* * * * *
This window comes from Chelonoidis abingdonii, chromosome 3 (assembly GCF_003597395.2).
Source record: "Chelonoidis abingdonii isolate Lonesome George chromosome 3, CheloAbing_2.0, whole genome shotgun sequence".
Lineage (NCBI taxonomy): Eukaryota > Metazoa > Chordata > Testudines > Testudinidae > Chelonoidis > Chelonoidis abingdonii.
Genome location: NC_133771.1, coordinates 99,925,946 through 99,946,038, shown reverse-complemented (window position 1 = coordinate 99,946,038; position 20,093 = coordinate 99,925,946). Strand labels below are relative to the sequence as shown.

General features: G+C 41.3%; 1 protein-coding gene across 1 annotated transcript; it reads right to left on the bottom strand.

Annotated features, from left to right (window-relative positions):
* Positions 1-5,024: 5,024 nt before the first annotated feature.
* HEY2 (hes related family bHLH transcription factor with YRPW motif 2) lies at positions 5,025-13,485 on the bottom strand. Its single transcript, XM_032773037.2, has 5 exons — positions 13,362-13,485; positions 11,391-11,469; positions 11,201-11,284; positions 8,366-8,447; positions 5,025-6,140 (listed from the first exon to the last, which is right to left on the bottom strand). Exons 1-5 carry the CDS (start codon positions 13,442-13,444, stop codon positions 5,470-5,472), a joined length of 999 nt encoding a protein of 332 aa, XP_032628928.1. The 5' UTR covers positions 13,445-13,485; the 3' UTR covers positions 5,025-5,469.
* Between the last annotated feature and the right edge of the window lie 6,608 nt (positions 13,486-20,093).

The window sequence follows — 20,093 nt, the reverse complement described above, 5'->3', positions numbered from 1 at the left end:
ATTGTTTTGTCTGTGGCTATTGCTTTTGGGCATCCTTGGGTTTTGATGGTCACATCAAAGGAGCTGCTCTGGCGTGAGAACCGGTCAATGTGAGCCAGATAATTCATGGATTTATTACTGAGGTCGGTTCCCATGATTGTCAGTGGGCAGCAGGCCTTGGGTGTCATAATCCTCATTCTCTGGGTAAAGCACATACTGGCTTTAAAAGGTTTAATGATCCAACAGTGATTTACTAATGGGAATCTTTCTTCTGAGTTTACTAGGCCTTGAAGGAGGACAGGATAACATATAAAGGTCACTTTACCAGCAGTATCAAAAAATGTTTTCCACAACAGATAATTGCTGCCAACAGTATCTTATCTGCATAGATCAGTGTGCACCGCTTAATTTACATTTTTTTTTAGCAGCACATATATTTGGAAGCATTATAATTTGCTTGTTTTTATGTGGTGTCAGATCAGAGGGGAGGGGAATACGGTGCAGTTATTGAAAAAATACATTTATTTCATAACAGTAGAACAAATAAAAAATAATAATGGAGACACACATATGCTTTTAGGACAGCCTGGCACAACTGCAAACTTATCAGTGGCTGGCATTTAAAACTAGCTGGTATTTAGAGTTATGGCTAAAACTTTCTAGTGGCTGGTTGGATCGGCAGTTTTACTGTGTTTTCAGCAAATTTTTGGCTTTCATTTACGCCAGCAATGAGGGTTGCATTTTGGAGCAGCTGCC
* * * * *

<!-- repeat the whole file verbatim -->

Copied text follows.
This window comes from Chelonoidis abingdonii, chromosome 3 (assembly GCF_003597395.2).
Source record: "Chelonoidis abingdonii isolate Lonesome George chromosome 3, CheloAbing_2.0, whole genome shotgun sequence".
Lineage (NCBI taxonomy): Eukaryota > Metazoa > Chordata > Testudines > Testudinidae > Chelonoidis > Chelonoidis abingdonii.
Genome location: NC_133771.1, coordinates 99,925,946 through 99,946,038, shown reverse-complemented (window position 1 = coordinate 99,946,038; position 20,093 = coordinate 99,925,946). Strand labels below are relative to the sequence as shown.

General features: G+C 41.3%; 1 protein-coding gene across 1 annotated transcript; it reads right to left on the bottom strand.

Annotated features, from left to right (window-relative positions):
* Positions 1-5,024: 5,024 nt before the first annotated feature.
* HEY2 (hes related family bHLH transcription factor with YRPW motif 2) lies at positions 5,025-13,485 on the bottom strand. Its single transcript, XM_032773037.2, has 5 exons — positions 13,362-13,485; positions 11,391-11,469; positions 11,201-11,284; positions 8,366-8,447; positions 5,025-6,140 (listed from the first exon to the last, which is right to left on the bottom strand). Exons 1-5 carry the CDS (start codon positions 13,442-13,444, stop codon positions 5,470-5,472), a joined length of 999 nt encoding a protein of 332 aa, XP_032628928.1. The 5' UTR covers positions 13,445-13,485; the 3' UTR covers positions 5,025-5,469.
* Between the last annotated feature and the right edge of the window lie 6,608 nt (positions 13,486-20,093).

The window sequence follows — 20,093 nt, the reverse complement described above, 5'->3', positions numbered from 1 at the left end:
ATTGTTTTGTCTGTGGCTATTGCTTTTGGGCATCCTTGGGTTTTGATGGTCACATCAAAGGAGCTGCTCTGGCGTGAGAACCGGTCAATGTGAGCCAGATAATTCATGGATTTATTACTGAGGTCGGTTCCCATGATTGTCAGTGGGCAGCAGGCCTTGGGTGTCATAATCCTCATTCTCTGGGTAAAGCACATACTGGCTTTAAAAGGTTTAATGATCCAACAGTGATTTACTAATGGGAATCTTTCTTCTGAGTTTACTAGGCCTTGAAGGAGGACAGGATAACATATAAAGGTCACTTTACCAGCAGTATCAAAAAATGTTTTCCACAACAGATAATTGCTGCCAACAGTATCTTATCTGCATAGATCAGTGTGCACCGCTTAATTTACATTTTTTTTTAGCAGCACATATATTTGGAAGCATTATAATTTGCTTGTTTTTATGTGGTGTCAGATCAGAGGGGAGGGGAATACGGTGCAGTTATTGAAAAAATACATTTATTTCATAACAGTAGAACAAATAAAAAATAATAATGGAGACACACATATGCTTTTAGGACAGCCTGGCACAACTGCAAACTTATCAGTGGCTGGCATTTAAAACTAGCTGGTATTTAGAGTTATGGCTAAAACTTTCTAGTGGCTGGTTGGATCGGCAGTTTTACTGTGTTTTCAGCAAATTTTTGGCTTTCATTTACGCCAGCAATGAGGGTTGCATTTTGGAGCAGCTGCC